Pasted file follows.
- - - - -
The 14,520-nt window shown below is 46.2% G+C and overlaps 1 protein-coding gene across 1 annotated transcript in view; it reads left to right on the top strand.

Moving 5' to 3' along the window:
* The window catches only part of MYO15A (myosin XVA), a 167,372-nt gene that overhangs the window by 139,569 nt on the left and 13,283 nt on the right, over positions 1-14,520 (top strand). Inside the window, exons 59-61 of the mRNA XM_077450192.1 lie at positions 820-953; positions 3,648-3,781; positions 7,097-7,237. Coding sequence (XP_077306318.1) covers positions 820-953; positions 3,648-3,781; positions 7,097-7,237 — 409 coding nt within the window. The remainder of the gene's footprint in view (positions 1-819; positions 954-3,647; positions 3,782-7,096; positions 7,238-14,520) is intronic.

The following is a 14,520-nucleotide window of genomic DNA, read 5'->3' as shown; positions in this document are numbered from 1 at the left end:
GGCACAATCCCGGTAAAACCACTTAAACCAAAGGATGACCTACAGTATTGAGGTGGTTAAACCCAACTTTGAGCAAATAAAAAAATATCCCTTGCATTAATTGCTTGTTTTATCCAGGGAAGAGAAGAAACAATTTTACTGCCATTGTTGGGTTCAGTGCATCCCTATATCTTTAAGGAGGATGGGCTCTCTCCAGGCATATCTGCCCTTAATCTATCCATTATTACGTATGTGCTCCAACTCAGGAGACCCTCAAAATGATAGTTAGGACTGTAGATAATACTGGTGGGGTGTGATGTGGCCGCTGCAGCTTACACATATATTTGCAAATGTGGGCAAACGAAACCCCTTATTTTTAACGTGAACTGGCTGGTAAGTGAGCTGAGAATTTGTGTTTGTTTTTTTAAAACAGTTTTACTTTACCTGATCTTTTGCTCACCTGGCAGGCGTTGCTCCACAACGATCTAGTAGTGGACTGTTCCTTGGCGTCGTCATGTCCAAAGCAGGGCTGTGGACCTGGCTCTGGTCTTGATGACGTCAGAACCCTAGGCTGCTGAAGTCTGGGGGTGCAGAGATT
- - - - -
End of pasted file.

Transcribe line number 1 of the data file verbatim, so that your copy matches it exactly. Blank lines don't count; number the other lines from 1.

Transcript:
The 14,520-nt window shown below is 46.2% G+C and overlaps 1 protein-coding gene across 1 annotated transcript in view; it reads left to right on the top strand.